Division of Stem Cells and Cancer

Prof. Andreas Trumpp

© dkfz.de

Stem cells are essential for maintaining regenerative tissues and are critical components of repair in response to tissue injury and infection. Moreover, genetic alterations of stem cells and their progeny can lead to the generation of “cancer stem cells” (CSCs) that drive tumorigenesis and metastasis in hierarchically organized cancer entities (Baccelli et al., (2012) J. Cell Biol.).

One of the main goals of the division is to elucidate the molecular and cellular basis of hematopoietic stem cell (HSC) and embryonic stem cell (ESC) self-renewal. We have recently shown that the most potent HSCs are in a state of deep dormancy. In response to bacterial (LPS) or viral infections (Interferons) or by chemotherapy mediated cell loss, dormant HSCs become activated to produce new stem cells and progenitors (Wilson et al., (2008) Cell; Essers et al., (2009) Nature). Using genome-wide transcriptomics, proteomics and methylome analysis, we have recently established the molecular landscape of HSCs and immediate progenitors to understand the molecular basis of self-renewal and multipotency, as well as the complex dynamic interactions between stem cells and their niche (1). Currently, we are using single cell RNAseq and single cell functional assays to uncover the molecular mechanisms driving dormancy. Along these lines we have recently shown that the oncogene MYC can regulate the dormancy of pluripotent cells present within pre-implantation embryos during the state of diapause (2). As similar mechanisms are operational in other stem cells, MYC may be the key regulator controlling entry and exit from dormancy in normal stem cells as well as in cancer and metastasis stem cells (3). Within the Leukemia and Myelodysplastic Syndrome (MDS) program, we have shown that malignant progenitors isolated from MDS patients reprogram their direct mesenchymal microenvironment in the bone marrow to form a “MDS-stem cell niche unit”, which after transplantation can re-initiate the disease in immunodeficient recipient mice (Medyouf et al., (2014) Cell Stem Cell).

In addition, we have established a program to functionally characterize malignant stem cells from solid tumors at various levels. For example, we have identified circulating “metastasis initiating cells” (MICs) directly from the peripheral blood of breast cancer patients. These MICs display a CD44+MET+CD47+ phenotype and are able to initiate new bone and lung metastasis (3). High numbers of these MICs in the blood or in the primary tumor of patients correlate with poor overall survival and these receptors now offer novel possibilities for the design of better diagnostic and therapeutic tools for metastatic breast cancer (3). In pancreatic cancer we have recently identified novel tumor subclasses associated to differential overall survival and developed biomarkers to allow the stratification of patients. One subclass shows a particular widespread resistance to current therapies. This is mediated by a novel cell-autonomous resistance mechanism controlled by CYP3A5, which initiates a cascade to metabolically inactivate and degrade the drugs. Blockade of CYP3A5 breaks resistance and sensitizes the tumors to clinically relevant drugs (4).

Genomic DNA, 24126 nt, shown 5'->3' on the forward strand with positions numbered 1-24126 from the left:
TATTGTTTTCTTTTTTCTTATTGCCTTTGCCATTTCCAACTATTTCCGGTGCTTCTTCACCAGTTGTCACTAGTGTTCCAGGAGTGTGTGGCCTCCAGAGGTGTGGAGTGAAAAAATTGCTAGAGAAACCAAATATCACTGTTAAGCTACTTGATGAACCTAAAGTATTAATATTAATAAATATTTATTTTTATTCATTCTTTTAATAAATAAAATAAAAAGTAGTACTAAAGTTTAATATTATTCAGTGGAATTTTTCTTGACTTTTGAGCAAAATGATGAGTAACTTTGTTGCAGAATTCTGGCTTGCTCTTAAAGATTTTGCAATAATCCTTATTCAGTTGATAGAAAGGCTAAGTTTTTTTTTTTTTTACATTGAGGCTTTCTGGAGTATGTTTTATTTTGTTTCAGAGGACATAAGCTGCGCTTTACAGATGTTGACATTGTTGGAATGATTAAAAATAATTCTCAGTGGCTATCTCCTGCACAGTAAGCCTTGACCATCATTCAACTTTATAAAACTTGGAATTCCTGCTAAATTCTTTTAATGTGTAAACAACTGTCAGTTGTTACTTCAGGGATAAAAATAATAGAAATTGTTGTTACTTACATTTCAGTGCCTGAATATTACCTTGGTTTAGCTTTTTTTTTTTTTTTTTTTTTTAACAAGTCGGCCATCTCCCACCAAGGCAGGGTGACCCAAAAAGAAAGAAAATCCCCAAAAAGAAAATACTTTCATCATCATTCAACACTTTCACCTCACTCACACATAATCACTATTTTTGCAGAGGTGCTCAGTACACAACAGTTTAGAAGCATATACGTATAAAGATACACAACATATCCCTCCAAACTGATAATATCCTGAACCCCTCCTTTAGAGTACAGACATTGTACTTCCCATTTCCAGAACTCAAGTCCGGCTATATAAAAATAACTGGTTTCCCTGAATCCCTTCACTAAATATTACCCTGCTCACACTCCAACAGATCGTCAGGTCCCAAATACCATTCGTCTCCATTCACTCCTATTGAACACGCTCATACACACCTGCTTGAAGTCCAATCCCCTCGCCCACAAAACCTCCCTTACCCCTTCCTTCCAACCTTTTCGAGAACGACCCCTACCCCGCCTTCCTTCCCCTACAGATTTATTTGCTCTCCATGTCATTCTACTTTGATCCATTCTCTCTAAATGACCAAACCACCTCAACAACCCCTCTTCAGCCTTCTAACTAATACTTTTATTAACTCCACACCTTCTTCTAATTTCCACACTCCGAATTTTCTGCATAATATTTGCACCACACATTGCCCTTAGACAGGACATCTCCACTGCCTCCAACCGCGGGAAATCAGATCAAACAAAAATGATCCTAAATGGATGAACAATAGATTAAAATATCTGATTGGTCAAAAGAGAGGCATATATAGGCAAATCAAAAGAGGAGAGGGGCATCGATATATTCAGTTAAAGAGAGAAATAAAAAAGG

Future Outlook: We functionally characterize both normal and malignant stem cells by using in vitro and in vivo approaches. We then use state-of-the-art genomic, genetic, molecular and cellular methods to uncover the mechanisms, which control and drive normal and uncontrolled self-renewal as well as therapy resistance. Starting with model systems, we typically extend our work to the analysis of primary patient derived samples (blood, bone marrow, tumor/metastasis samples,) and link the results to clinical parameters with the goal to develop innovative strategies to detect and target cancer and metastatic stem cells and break therapy resistance.

In addition to his role as Head of the Division of Stem Cells and Cancer, Prof. Trumpp is also Managing Director of the Heidelberg Institute for Stem Cell Technology and Experimental Medicine, located within the main building of the DKFZ. Click here for more details.

Contact

Prof. Andreas Trumpp
Stem Cells and Cancer (A010)
Deutsches Krebsforschungszentrum
Im Neuenheimer Feld 280
69120 Heidelberg
Tel: +49 6221 42 3901

Selected Publications

  • Cabezas- Wallscheid et al., (2014). Identification of regulatory networks in HSCs and their immediate progeny via integrated proteome, transcriptome and DNA methylome analysis. Cell Stem Cell Oct 2;15(4):507-22. (Cover story)
  • Scognamiglio et al., (2016). Myc Depletion Induces a Pluripotent Dormant State Mimicking Diapause. Cell, Feb 11;164(4):668-80. (Cover story)
  • Baccelli I. et al. (2013). Identification of a population of blood circulating tumor cells from breast cancer patients that initiates metastasis in a xenograft assay. Nature Biotechnology, 31, 539–544.
  • Noll et al., (2016). CYP3A5 mediates basal and acquired therapy resistance in different subtypes of pancreatic ductal adenocarcinoma. Nature Medicine 2016 Mar; 22(3):278-87.
to top